Referring again to FIGS. 1 and 2, disposed in housing 90 is a movable arm 220 having a first end portion 222 connected to print head 170 and a second end portion 225 connected to a joint 230 interconnecting arm 220 to a stationary support member 240. Arm 220 is capable of pivoting about joint 230 through a predetermined angle "α" of approximately 10 degrees entirely within housing 90. As arm 220 pivots about joint 230, print head 170 moves from a first position spaced-apart from platen 210 to second position adjacent to platen 210. In this regard, when print head 170 is in the first position thereof, print head 170 defines a clearance "d" between print head 170 and platen 210. Of course, this clearance "d" is substantially reduced when print head 170 moves to the second position thereof.
Referring now to FIGS. 1, 2 and 3, cartridge 150, which is insertable through aperture 140 of front sidewall 120, includes an enlarged end portion 250 defining a chamber 260 therein in communication with an opening 270, for reasons disclosed hereinbelow. Disposed in chamber 260 is a cylindrical supply spool 280 surrounding a first axle 290 centered longitudinally through supply spool 280, which first axle 290 in turn is connected to a first motor (not shown) for rotating axle 290. Thus, supply spool 280 rotates as axle 290 rotates. Cartridge 150 further comprises an elongate neck portion 300 formed by a pair of spaced-apart parallel tines 310a and 310b, each tine 310a/310b having a first end portion 315a and 315b, respectively, integrally attached to enlarged portion 250. Each tine 315a and 315b also has arcuate-shaped second end portions 317a and 317b, respectively for cradling pin 165.
Referring again to FIGS. 1, 2, and 3, disposed in housing 90 is a take-up spool 320 having an exterior surface 325 and also having a recess 330 therein of predetermined contour. An arcuate-shaped grappler portion 332 may be integrally attached to take-up spool 320 and outwardly protruding therefrom. Grappler portion 332 is oriented such that it engages pin 165 and lifts pin 165 from end portions 317a/b when take-up spool 320 is rotated in one direction and such that it disengages pin 165 when take-up spool 320 is rotated in an opposite direction. Thus, the purpose of grappler portion 332 is to assist capture of pin 165 into recess 330 while not interfering with release of pin 165 from recess 330, when desired. Recess 330 may be formed longitudinally along cylindrical take-up spool 320. Alternatively, recess 330 may be formed in a pair of flanges (not shown) surrounding respective end portions of take-up spool 320. Therefore, it may be appreciated that a first end portion of dye donor ribbon 160 is attached to supply spool 280 and a second end portion of dye donor ribbon 160 becomes attached to take-up spool 320 by means of the capture of pin 165 in recess 330. Thereafter, dye donor ribbon 160 is unwound from supply spool 280 and wound onto take-up spool 320 during operation of printer 10.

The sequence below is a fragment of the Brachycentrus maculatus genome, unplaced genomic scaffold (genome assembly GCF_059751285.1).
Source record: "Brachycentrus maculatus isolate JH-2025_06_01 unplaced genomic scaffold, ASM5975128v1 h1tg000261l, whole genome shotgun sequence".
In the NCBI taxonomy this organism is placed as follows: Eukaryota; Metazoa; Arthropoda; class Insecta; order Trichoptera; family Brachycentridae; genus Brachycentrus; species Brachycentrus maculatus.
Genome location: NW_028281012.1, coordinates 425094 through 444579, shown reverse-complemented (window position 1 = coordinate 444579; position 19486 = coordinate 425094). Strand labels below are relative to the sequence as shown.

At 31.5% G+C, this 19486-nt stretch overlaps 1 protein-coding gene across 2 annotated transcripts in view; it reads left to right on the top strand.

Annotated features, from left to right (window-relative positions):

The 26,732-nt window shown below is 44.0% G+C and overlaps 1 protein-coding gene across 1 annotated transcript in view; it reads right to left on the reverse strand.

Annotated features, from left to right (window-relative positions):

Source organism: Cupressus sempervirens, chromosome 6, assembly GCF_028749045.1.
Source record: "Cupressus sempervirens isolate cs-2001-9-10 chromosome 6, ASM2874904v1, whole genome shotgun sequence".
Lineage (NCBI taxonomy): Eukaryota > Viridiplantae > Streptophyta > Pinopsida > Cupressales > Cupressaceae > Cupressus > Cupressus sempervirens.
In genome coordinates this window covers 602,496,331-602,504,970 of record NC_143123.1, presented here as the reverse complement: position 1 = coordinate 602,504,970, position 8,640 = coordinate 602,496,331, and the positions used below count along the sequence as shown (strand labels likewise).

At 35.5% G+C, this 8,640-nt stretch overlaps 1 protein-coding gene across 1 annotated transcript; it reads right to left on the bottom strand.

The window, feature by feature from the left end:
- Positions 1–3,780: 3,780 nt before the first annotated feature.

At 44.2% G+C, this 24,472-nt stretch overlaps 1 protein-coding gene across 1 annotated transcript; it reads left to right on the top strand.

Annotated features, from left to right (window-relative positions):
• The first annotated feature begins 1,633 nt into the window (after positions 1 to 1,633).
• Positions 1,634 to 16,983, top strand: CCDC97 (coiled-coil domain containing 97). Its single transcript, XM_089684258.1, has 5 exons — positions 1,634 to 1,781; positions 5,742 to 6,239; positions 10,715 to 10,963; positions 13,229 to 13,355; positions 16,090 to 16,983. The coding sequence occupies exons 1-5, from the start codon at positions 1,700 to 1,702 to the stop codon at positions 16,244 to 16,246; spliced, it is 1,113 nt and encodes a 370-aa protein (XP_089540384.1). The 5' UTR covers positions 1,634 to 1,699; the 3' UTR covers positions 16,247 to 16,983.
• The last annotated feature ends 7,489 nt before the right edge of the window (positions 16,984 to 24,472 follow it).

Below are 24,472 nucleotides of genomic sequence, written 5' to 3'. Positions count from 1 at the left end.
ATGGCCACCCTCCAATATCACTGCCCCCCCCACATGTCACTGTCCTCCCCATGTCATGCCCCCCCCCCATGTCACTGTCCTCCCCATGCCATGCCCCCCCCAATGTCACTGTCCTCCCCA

Referring to FIGS. 4 and 5, recess 330 has a predetermined contour. By way of example only, and not by way of limitation, pin 165 may reside in recess 330 such that no portion thereof is exposed beyond exterior surface 325 (see FIG. 4). It is understood that, in this case, an effective radius defined by the combination of pin 165 and take-up spool 320 remains substantially constant. An advantage of this embodiment of the cartridge system is that it reduces tension variations in dye donor ribbon 160 as take-up spool is rotated, which tension variations would otherwise occur if any portion of pin 165 extended beyond exterior surface 325 of take-up spool 320. As another example, pin 165 may reside in recess 330, so that the exterior surface of pin 165 is substantially flush with exterior surface 325 of take-up spool 320 (see FIG. 5). An advantage of this latter embodiment of the cartridge system is that it results in a constant effective radius of the take-up spool 320 and pin 165 configuration as dye donor ribbon 160 is wound onto take-up spool 320, thereby causing less mechanical disturbance of both dye donor ribbon 160 and dye receiver 20. Also, a latch 339 may be connected to take-up spool 320 to engage pin 165 for retaining pin 165 in recess 330.
Returning to FIGS. 1, 2 and 3, it is appreciated that, unlike prior art devices, take-up spool 320 is permanently disposed in housing 90 rather than being integrally attached to cartridge 150. It is important that take-up spool 320 be disposed in housing 90 rather than being integrally attached to cartridge 150. This is important because, according to the invention, print head 170 need not be raised to accommodate take-up spool 320; rather, print head 170 need only be raised a minimal distance "d" sufficient to allow relatively thin neck portion 300 to pass through distance "d" in order to provide an interference-free clearance for passage of neck portion 300. Such a minimal distance "d" means that angle "α" need not be increased to accommodate passage of both take-up spool 320 as well as neck portion 300. That is, angle "α" is minimized when only neck portion 300 is inserted through clearance "d" to be positioned in nip 200. Minimizing the angle "α" (i.e., clearance distance "d" ) through which print head 170 must be lifted allows print head 170 to be lifted entirely within housing 90, thereby avoiding the need to open top wall 110 of housing 90. Thus, avoiding the need to open top wall 110 of housing 90 results from being able to load cartridge 150 through aperture 140 of front sidewall 120 (rather than loading cartridge 150 through top wall 110) in the manner described. This feature of the cartridge system allows printer 10 to be disposed in confined space 40 with limited headroom.